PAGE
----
When the scales do not balance: What should we do with the Best Interests Standard?

Research output: Contribution to conferenceConference Abstractpeer-review


Because of both their age and their critical illness, life or death decisions for most patients on the Paediatric Intensive Care Unit in the United Kingdom are made on the basis of their best interests, as determined by the healthcare team and the child’s family. English law and professional ethical guidelines suggest these interests include not only medical interests, but also a more holistic assessment of the child’s emotional and psychosocial interests.
Where families and clinicians are unable to agree on a child’s best interests, the courts have the final say, but rather than producing clear boundaries, this has produced a series of conflicting legal outcomes from cases that have prima facie similarity: in short, the scales of justice do not appear to balance. Deciding what is best for a child is a delicate process; a lack of predictability from the courts makes the prospect of protracted, costly and perhaps futile recourse to law unwelcome. Instead, disagreements are played out against a background of spiralling costs and a deteriorating medical situation where the child’s interests may become hostage to the intransigence of one or other party.

Best interests as least imperfect solution
This notwithstanding, a strategy of compromise between clinicians and families may still represent a way forward, although it is unknown if sufficient common ground exists between families and clinicians for genuine compromise to take place, even in good faith. Certainly there is evidence that conceptions of best interests in practice are far more nuanced than many philosophical conceptions explain. Further, the best interests standard has been criticised for the indeterminacy of such interests and the subjectivity in any best interest judgement. Yet despite all this, no convincing alternative has emerged, leading to many commentators suggesting it is the least imperfect solution to the problem of deciding what is best for children.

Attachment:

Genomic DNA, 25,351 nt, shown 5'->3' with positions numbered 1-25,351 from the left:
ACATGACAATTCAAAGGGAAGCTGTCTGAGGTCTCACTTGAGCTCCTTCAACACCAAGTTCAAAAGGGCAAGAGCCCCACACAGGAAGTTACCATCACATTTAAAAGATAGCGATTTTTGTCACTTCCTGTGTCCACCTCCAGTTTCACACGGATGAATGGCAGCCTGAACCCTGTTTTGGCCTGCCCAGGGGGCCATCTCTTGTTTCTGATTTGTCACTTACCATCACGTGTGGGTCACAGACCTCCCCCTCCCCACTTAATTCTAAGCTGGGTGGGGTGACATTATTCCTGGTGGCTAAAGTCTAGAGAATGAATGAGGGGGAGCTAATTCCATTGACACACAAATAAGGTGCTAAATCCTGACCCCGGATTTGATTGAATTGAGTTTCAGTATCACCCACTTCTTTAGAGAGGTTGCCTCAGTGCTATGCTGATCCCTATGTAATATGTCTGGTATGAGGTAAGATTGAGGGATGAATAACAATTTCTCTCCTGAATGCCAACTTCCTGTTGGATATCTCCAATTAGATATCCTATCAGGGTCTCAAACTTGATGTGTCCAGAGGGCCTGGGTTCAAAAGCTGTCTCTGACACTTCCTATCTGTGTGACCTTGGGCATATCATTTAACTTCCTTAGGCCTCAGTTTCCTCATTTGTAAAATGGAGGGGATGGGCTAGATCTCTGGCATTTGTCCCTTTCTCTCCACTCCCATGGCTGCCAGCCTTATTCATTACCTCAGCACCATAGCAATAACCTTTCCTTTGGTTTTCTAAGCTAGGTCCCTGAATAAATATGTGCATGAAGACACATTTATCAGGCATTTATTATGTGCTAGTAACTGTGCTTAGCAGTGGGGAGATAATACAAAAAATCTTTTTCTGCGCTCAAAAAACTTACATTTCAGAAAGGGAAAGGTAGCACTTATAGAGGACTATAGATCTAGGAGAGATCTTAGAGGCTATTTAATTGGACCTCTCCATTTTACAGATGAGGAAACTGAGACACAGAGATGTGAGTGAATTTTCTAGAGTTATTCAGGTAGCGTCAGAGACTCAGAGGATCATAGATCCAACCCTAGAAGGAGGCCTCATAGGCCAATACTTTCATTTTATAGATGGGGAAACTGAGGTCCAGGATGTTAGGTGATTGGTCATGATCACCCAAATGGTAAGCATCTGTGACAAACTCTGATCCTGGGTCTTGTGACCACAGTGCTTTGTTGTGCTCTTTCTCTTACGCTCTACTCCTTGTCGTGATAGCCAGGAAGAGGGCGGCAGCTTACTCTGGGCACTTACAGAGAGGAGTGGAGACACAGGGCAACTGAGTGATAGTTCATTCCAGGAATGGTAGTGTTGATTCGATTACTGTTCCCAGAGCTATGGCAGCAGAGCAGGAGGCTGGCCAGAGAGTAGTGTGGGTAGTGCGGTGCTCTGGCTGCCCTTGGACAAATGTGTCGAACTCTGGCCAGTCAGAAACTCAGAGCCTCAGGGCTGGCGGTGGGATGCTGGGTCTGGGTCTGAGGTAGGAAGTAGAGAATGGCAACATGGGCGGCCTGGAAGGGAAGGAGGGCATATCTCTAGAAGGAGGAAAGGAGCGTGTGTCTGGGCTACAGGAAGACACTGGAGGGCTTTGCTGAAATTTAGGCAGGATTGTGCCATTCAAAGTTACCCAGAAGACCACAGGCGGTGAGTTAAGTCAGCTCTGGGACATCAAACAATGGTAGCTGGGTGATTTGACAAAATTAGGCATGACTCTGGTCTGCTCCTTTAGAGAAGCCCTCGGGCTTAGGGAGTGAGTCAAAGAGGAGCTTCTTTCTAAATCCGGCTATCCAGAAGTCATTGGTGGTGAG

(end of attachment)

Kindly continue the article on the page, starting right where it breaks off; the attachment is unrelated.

A better ‘best interests’ concept
In this presentation, I lay the foundations to a determination of a concept of best interests that is both philosophically robust and practically useful in the treatment of infants in paediatric intensive care. Such an account must ‘rebalance the scales’, usefully accounting for the subjective nature of best interests, explaining how to consistently approach the conflation of parental and child interests and determine the method by which - and the degree to which - societal interests should be taken into account in the treatment of the family and the child. A multitude of conceptions of best interests exist internationally within the ethics literature and across the health disciplines. Reflecting on such conceptions, I draw on a professional background in paediatric intensive care nursing and my ongoing empirical research in this area. I offer an enriched view of the best interests approach that heeds philosophy, the practical responses of other specialities faced with similar problems and the basis on which other jurisdictions deal with the challenges of determining the interests of those who have never been known.
Original languageEnglish
Publication statusPublished - 21 Sep 2012
EventEuropean Association of Centres of Medical Ethics - University of Bristol, Bristol, United Kingdom
Duration: 20 Sep 201222 Sep 2012


ConferenceEuropean Association of Centres of Medical Ethics
CountryUnited Kingdom

Fingerprint Dive into the research topics of 'When the scales do not balance: What should we do with the Best Interests Standard?'. Together they form a unique fingerprint.

Cite this